Claudine’s Trial

This week I received a Spider Sabich story from Reid Williams of Stowe that exemplifies the appeal Spider generated.  Reid was in Aspen in 1972 when the World Pro Tour wrapped up its season there.  He was at the ceremony where the overall season trophy was presented to Spider Sabich.  Reid says:

Spider Sabich“After the presentation, Spider got the mic and thanked all the appropriate sponsors, etc.   However he didn’t stop there. With Claudine Longet at his side, he thanked all his loyal fans and all the lovely ladies that had so lavishly congratulated him on his victory.  With that, he reached into his parka pockets and produced enough hotel room keys, with the young ladies names on them, that they filled both hands! …..  he turned his back on the crowd and tossed all the keys, with women’s names on them, into the crowd. I suspect that gesture produced some uninvited ‘guests’ that evening.”

Reid maintains that he did not catch any of the keys!

As I said in last week’s column there are several versions of how Spider Sabich was shot.  Claudine Longet’s  initial statement to the police said that she was playfully pointing the gun at Spider when it accidentally fired.  Later at trial she would claim that Spider was showing her how the gun worked when it went off.  The police felt the evidence wasn’t consistent with an accident and charged Claudine with manslaughter.

The trial would be one of those celebrity events that we have become used to, but in 1976 it was not as common.  It actually started the night of the shooting when Andy Williams flew into Aspen to come to the aid of his ex-wife.  Their divorce had been final in 1975.  Williams would remain very visible throughout the trial escorting Claudine to the court house daily.

Claudine on the cover of People during the trialLonget’s defense team consisted of a high-priced Los Angeles lawyer plus Ron Austin, a local Aspen lawyer.  They were able to get some key prosecution evidence thrown out because of improper police procedure.  Part of the suppressed evidence involved proof that Spider and Longet’s relationship was on the rocks so from that point on the defense portrayed them as still a loving couple.  The defense also brought in experts to testify that the condition of the gun could have resulted in an accidental discharge.

After four days of testimony the case was turned over to the jury.  It took the jury under four hours to return a verdict of guilty on a lesser charge of criminally negligent homicide, a misdemeanor.  That charge carried a maximum fine of $5000 and up to 2 years in jail; however the judge fined Longet $250 and sentenced her to 30 days in jail.  Since she was the mother of three children, the judge allowed her to serve the sentence at a “time of her choosing.”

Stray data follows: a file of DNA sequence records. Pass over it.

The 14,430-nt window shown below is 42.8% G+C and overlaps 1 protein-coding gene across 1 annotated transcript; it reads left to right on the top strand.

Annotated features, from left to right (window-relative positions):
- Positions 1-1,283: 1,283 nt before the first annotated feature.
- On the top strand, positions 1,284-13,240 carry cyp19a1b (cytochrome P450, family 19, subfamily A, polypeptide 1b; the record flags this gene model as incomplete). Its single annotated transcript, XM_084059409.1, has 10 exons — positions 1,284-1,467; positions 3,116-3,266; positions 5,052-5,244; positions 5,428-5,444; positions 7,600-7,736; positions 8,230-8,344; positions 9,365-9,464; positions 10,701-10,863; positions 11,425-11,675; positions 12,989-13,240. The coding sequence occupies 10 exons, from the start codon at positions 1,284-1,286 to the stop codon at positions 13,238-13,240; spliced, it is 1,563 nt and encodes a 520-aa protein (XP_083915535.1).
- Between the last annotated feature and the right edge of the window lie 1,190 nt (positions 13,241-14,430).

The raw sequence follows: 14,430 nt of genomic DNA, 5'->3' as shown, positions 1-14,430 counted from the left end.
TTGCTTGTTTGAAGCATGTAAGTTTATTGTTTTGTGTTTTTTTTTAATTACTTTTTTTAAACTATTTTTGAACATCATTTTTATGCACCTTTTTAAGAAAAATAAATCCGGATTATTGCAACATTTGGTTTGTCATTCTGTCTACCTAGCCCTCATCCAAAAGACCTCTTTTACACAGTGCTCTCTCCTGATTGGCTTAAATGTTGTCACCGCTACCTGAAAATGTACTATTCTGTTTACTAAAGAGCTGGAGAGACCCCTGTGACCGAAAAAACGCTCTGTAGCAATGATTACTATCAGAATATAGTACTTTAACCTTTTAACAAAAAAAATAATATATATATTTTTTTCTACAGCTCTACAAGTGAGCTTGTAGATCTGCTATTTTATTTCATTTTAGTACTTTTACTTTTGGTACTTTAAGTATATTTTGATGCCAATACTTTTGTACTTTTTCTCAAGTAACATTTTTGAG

The “time of her choosing” was delayed awhile as Claudine took off for a Mexican getaway with her Aspen lawyer, Ron Austin, who left his wife and family to be with her!

The Sabich family was outraged at the verdict and sentence.  They filed a wrongful death suit against Claudine Longet.  The suit was dropped after Longet signed a confidentiality agreement that prevented her from ever discussing the case.

Ron Austin and Claudine Longet were married in 1985 and still live in Aspen today.

As would befit this tale, the Rolling Stones had the last word.  In 1980 Mick Jagger and Keith Richards wrote a song called “Claudine” which was planned to be part of their Emotional Rescue album.  However it was deemed too controversial and was dropped from the album.  Bootleg copies did leak out and in 2011 the Stones added the song to the reissue of their Some Girls album.

Last week’s trivia question asked when the World Pro Tour had visited Stowe.  I want to thank Mike Leach, MMSC coach and historian, for digging through old newsletters to locate information about the Stowe events.  Bob Beattie’s World Pro Tour actually visited Stowe three times as part of the Winter Carnival: January 1978, January 1980, and January 1981.  Holly Rainville correctly identified 1978 as one of their visits.

I attended the races in 1978 which consisted of slalom and a downhill.  That’s right, a downhill which was held on Big Spruce.  For that the pros didn’t use the dual format, but two timed runs.  I don’t remember the results, but now that I know the exact dates thanks to Mike Leach, I plan to dig them out from old Stowe Reporters.

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